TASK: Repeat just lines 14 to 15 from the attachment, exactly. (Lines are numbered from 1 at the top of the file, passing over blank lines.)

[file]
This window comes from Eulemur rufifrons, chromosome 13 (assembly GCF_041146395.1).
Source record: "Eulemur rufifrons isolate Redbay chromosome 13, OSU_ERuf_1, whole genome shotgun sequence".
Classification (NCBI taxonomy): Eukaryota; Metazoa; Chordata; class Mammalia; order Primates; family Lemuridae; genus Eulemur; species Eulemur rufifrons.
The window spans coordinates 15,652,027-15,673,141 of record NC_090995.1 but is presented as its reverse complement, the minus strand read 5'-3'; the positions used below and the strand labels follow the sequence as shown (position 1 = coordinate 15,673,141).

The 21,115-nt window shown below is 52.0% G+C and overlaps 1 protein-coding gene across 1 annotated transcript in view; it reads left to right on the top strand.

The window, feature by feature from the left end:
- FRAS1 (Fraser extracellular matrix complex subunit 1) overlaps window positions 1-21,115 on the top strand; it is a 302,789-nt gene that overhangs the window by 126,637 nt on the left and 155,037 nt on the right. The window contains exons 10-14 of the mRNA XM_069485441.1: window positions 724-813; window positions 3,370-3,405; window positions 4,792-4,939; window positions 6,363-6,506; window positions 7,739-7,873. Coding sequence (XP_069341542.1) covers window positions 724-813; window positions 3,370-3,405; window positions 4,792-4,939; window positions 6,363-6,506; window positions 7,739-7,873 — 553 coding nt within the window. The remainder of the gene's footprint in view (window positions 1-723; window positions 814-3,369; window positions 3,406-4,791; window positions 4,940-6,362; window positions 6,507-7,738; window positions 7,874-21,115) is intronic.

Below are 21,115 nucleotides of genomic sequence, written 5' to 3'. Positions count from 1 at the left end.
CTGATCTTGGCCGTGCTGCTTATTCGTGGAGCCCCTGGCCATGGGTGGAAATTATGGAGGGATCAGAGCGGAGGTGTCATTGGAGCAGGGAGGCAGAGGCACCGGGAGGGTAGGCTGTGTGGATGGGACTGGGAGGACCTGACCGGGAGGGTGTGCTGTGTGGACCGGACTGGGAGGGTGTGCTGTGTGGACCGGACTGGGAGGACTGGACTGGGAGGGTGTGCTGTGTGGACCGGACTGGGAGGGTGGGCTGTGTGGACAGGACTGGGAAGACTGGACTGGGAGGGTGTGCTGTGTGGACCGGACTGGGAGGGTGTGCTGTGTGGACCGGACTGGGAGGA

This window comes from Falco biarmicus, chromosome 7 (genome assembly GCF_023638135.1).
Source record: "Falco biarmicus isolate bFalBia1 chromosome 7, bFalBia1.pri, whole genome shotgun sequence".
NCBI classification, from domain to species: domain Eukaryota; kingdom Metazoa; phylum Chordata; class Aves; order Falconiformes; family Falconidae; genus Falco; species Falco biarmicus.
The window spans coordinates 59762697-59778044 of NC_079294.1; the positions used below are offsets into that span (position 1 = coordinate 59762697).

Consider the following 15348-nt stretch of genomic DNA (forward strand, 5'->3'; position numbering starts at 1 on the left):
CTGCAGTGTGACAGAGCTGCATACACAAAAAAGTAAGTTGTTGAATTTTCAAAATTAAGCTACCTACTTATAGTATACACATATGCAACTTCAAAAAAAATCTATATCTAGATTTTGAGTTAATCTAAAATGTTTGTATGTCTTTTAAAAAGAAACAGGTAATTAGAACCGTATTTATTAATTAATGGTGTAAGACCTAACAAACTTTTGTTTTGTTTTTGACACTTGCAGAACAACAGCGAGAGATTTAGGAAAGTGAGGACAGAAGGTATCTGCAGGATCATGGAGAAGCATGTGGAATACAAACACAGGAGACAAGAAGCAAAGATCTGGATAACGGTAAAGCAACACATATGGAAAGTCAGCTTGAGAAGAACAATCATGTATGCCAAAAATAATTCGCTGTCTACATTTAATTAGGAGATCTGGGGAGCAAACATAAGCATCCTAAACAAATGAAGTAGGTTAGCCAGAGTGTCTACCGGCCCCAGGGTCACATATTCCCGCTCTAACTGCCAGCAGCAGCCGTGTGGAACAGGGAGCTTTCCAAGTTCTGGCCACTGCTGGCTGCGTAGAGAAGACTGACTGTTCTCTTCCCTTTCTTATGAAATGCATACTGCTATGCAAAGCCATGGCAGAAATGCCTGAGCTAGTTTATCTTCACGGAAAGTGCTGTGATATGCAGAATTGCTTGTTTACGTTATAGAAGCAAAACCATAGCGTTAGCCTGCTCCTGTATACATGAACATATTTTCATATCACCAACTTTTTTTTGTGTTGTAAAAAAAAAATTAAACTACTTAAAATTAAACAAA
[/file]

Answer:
Consider the following 15348-nt stretch of genomic DNA (forward strand, 5'->3'; position numbering starts at 1 on the left):
CTGCAGTGTGACAGAGCTGCATACACAAAAAAGTAAGTTGTTGAATTTTCAAAATTAAGCTACCTACTTATAGTATACACATATGCAACTTCAAAAAAAATCTATATCTAGATTTTGAGTTAATCTAAAATGTTTGTATGTCTTTTAAAAAGAAACAGGTAATTAGAACCGTATTTATTAATTAATGGTGTAAGACCTAACAAACTTTTGTTTTGTTTTTGACACTTGCAGAACAACAGCGAGAGATTTAGGAAAGTGAGGACAGAAGGTATCTGCAGGATCATGGAGAAGCATGTGGAATACAAACACAGGAGACAAGAAGCAAAGATCTGGATAACGGTAAAGCAACACATATGGAAAGTCAGCTTGAGAAGAACAATCATGTATGCCAAAAATAATTCGCTGTCTACATTTAATTAGGAGATCTGGGGAGCAAACATAAGCATCCTAAACAAATGAAGTAGGTTAGCCAGAGTGTCTACCGGCCCCAGGGTCACATATTCCCGCTCTAACTGCCAGCAGCAGCCGTGTGGAACAGGGAGCTTTCCAAGTTCTGGCCACTGCTGGCTGCGTAGAGAAGACTGACTGTTCTCTTCCCTTTCTTATGAAATGCATACTGCTATGCAAAGCCATGGCAGAAATGCCTGAGCTAGTTTATCTTCACGGAAAGTGCTGTGATATGCAGAATTGCTTGTTTACGTTATAGAAGCAAAACCATAGCGTTAGCCTGCTCCTGTATACATGAACATATTTTCATATCACCAACTTTTTTTTGTGTTGTAAAAAAAAAATTAAACTACTTAAAATTAAACAAA